If you’ll remember from my best web analytics post, I stand by the phrase “If it’s not worth measuring, it’s not worth doing.”
Same goes for podcasting, you should be getting some kind of data back if you are going to put forth the effort to create great audio content for your subscribers.
Blubrry, the fine folks who came up with the PowerPress plugin mentioned above, also have a pretty nice analytics system for podcasts (since iTunes tells you… well, nothing, except where you are ranked).
It’s called (simply enough) Blubrry Podcast Statistics, and you can copy the URL made for you by PowerPress into the section called ‘Redirect URL 1’, then BAM, click save and done.
Best part? You can monitor the stats from your WordPress dashboard.
6.) Submit To iTunes
Your first podcast is now hot off the rack, time to ship!
One thing I’d like to note right away is that you should get a well designed image for your podcast.
This not only brands your podcast in a positive light (and connect it with your website), but it also increases your chances of getting accepted on iTunes.
To do this, simply hire a graphic designer from eLance or 99 Designs and you will be good to go. I also recommend designers of banner ads, as the image for iTunes should be 512×512, and a web banner designer could probably accommodate you.
Next you need to prepare an awesome podcast name, description, and summary to ensure that people will be inclined to click on your podcast should they come across it by browsing.
Now, open up iTunes and go to the iTunes store, and click on the Podcasts link. You should see a link called ‘Submit A Podcast’ where you will copy and paste in your podcast’s Feedburner feed from before.
And that’s all for that! You will usually have no problem getting accepted if your podcast doesn’t contain any copyright problems (remember to use your own sounds or use royalty free sounds & music from places like AudioJungle).
Other Ways Of Promoting Your Podcast
Beyond the normal ways of getting the word out about your podcast (posting about it on your blog, tweeting, etc.) I wanted to talk about some other methods of setting up a podcast and promoting it effectively.
Personally, I think that every podcast should be submitted to iTunes, as it is a great way for you to gain a lot of exposure if it gets featured and reviewed well.
However, there are other ways in which you might utilize your podcasts, and other means in which might distribute it, some of which I haven’t seen many doing at all, so it could be a chance to do something different.
The first medium I wanted to discuss is called SoundCloud, which has been picking up a huge number of new users as of late because it is, simply put, one of the best platforms for musicians to upload their tracks.
However, as you have seen with my microphone test above, you can upload any sound at all, and that includes a podcast.
In fast, SoundCloud has been making a big effort as of late to promote itself as a platform for podcasting as well, because let’s be honest, the only two things that people upload to SoundCloud are music/songs and podcasts/voice recordings.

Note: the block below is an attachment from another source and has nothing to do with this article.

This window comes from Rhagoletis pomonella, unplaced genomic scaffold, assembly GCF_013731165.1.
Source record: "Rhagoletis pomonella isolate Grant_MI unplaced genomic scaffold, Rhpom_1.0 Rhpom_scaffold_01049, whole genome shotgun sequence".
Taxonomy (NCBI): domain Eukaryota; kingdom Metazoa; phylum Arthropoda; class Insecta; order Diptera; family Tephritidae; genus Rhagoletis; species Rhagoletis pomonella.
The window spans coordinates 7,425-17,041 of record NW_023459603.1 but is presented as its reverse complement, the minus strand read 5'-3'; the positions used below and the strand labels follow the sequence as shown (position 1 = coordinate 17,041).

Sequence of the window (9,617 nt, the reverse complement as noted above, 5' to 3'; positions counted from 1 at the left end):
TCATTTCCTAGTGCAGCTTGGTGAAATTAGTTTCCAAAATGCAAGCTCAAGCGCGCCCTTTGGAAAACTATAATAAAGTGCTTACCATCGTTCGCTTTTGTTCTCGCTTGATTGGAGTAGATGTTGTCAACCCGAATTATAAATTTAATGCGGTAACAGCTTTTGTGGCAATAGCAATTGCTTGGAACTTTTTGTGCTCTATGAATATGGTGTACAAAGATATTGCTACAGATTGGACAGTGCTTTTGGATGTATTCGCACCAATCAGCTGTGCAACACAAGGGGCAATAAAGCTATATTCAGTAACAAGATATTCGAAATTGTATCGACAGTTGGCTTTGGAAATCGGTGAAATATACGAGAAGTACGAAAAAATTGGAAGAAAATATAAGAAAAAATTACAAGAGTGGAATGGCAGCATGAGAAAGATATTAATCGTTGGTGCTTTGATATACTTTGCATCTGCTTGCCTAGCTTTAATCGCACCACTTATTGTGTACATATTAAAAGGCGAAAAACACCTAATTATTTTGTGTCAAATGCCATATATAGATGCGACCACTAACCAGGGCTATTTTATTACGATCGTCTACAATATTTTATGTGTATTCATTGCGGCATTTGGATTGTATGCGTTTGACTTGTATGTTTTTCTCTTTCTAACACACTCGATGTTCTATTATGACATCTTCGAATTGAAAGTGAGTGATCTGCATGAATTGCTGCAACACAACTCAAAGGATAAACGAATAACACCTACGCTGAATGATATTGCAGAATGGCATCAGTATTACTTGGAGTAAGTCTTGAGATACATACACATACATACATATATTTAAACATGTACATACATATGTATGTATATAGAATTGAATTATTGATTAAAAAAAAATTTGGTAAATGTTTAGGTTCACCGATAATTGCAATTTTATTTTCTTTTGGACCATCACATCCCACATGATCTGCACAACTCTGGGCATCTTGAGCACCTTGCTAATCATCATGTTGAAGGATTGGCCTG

It’s super simple to use, the recording that I used above to review the AT2020 was recorded in Audacity in about a minute, and uploaded to SoundCloud in less than 10 seconds.
You can literally record, save, and upload, and the main benefit of SoundCloud is that the files are ridiculously easy to share, and can be embedded anywhere.
However, there is currently one problem with using SoundCloud that I can tell: the time that you are allotted per account type is simply not enough in order to host a long podcast.
For a free account, you get about two hours, which you can burn through in no time if you do 30-minute podcasts.
The premium accounts aren’t too pricey, but again, if SoundCloud wants to open up as a podcasting platform altnernative, they are going to need separate “podcasting prices”, because although 2 hours is a lot for someone who makes 3 minute songs, it is not enough for podcasting.
Ah YouTube, the third biggest site in the world and the second biggest search engine in the world, and yet, too few business owners and bloggers utilize it.
I’m not sure if it’s due to the stigma that YouTube is filled with goofy quasi-TV shows and clips of people doing stupid stuff (it certainly does have that), but YouTube is sometimes overlooked as a medium for promotion when it can in fact be a high-quality resource for getting your content out there, in an appealing video form.
One thing I really have not seen utilized that I am curious about is uploading podcasts to YouTube.
There are a few pros and cons that I can already see with uploading your podcasts to YouTube to get more viewers.
- YouTube is huge, and if you utilize tagging well, many people will stumble across your videos
- YouTube is never down, and you can embed videos anywhere, making it easy to spread your podcast (and embed them on your own site)
- Helps you build a YouTube channel, which can also be utilize for ACTUAL videos either at the same time, or down the line
- Will people react negatively to click on your videos, only to find it’s a podcast?
- People subscribing to you on YouTube may just be there for the podcasts, if you start doing video, will they mind?
- You are hosting your content on a another platform, this can be really dangerous if things go badly for some reason (YouTube channel banned, for instance)
One thing that you might consider is following the instructions above to host your own podcast, and then as a side though, also upload the files to YouTube.
This is just an idea, and really up to you, the important thing is that you get your podcast on your blog and on to iTunes and host the original files yourself, these ideas with SoundCloud & YouTube can just be additional streams of views if you’d like to try them.
One Last Thing…
One thing I feel like I have to mention that I see working brilliantly is as simple as can be…
As your readers to support you on iTunes!
I see Pat Flynn doing this and his podcast gets amazing (and honest!) ratings from his visitors, just because he actively asks you to leave a review about what you really thought about hid podcast, good or bad.
You definitely need to ask sometimes, and there is no harm in doing so, so if you are promoting a podcast tied to your blog, don’t be afraid to ask people to rate it, getting a nice bump on iTunes will certainly help any podcast succeed!